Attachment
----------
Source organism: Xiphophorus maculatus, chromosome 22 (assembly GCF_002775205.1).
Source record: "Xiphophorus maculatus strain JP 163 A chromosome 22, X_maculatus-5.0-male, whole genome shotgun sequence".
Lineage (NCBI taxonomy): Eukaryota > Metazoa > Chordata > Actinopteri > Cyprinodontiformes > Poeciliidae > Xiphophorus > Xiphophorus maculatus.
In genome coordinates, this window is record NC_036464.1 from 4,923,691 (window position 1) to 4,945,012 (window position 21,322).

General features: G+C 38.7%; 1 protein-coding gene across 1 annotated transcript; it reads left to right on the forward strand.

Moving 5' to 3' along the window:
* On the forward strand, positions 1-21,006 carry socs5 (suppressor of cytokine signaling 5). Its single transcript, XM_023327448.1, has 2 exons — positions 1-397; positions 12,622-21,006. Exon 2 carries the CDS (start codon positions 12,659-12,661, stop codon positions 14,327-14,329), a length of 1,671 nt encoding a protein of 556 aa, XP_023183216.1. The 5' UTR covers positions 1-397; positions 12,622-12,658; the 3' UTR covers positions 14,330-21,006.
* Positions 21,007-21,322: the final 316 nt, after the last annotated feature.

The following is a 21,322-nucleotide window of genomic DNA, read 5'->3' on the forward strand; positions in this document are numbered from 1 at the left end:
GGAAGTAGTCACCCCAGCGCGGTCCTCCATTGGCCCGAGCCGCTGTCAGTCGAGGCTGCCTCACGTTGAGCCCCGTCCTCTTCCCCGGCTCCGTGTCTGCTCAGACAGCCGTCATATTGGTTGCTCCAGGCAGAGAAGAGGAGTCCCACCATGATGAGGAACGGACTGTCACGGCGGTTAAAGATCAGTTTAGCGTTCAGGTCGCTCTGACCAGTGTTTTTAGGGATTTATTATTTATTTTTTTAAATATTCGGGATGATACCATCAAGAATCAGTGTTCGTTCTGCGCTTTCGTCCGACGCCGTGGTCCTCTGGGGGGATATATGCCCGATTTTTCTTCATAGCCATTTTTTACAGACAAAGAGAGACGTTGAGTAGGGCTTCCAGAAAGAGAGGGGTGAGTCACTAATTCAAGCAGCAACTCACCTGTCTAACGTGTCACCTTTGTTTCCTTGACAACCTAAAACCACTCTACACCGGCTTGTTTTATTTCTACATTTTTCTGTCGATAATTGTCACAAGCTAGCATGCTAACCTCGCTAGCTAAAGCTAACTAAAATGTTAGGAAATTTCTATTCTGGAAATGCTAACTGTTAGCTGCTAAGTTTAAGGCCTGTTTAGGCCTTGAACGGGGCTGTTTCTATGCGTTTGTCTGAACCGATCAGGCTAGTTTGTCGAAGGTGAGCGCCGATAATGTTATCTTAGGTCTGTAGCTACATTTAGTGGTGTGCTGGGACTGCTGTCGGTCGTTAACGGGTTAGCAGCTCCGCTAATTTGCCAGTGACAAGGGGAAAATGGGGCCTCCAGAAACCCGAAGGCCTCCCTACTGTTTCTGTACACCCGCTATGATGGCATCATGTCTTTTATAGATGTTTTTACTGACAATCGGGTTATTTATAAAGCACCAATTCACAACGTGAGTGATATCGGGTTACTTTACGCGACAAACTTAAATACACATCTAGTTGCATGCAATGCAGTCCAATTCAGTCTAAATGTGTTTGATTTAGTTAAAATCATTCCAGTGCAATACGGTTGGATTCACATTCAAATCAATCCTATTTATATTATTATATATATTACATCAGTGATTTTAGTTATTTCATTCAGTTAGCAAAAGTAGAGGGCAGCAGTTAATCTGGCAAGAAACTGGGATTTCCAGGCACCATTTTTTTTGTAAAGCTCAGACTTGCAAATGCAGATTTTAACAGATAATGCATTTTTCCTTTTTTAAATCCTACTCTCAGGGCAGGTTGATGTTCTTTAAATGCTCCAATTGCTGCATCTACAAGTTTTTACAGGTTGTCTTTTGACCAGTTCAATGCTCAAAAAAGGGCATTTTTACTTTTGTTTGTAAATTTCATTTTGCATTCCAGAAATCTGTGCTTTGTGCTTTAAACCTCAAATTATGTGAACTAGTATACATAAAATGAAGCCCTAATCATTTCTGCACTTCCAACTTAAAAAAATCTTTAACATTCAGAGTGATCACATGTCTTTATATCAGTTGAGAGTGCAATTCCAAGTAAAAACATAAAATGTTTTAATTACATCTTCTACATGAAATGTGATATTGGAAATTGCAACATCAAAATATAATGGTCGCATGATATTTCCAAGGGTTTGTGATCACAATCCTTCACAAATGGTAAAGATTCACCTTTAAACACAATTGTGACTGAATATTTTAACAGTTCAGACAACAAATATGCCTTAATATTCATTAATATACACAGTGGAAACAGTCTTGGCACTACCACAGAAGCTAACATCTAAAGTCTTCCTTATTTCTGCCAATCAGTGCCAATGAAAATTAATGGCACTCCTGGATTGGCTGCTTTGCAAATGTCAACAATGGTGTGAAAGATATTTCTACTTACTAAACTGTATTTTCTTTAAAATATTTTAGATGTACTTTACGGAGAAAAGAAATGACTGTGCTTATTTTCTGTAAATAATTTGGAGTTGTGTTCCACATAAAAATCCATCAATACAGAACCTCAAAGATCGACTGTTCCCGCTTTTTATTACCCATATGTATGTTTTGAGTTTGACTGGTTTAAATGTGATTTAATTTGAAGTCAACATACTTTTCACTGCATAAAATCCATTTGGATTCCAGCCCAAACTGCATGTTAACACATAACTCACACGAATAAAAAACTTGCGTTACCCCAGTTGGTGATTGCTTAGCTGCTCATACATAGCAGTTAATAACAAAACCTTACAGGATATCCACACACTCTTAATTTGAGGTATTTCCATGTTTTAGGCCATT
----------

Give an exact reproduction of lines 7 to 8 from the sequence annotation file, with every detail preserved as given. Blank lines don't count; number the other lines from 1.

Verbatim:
* On the forward strand, positions 1-21,006 carry socs5 (suppressor of cytokine signaling 5). Its single transcript, XM_023327448.1, has 2 exons — positions 1-397; positions 12,622-21,006. Exon 2 carries the CDS (start codon positions 12,659-12,661, stop codon positions 14,327-14,329), a length of 1,671 nt encoding a protein of 556 aa, XP_023183216.1. The 5' UTR covers positions 1-397; positions 12,622-12,658; the 3' UTR covers positions 14,330-21,006.
* Positions 21,007-21,322: the final 316 nt, after the last annotated feature.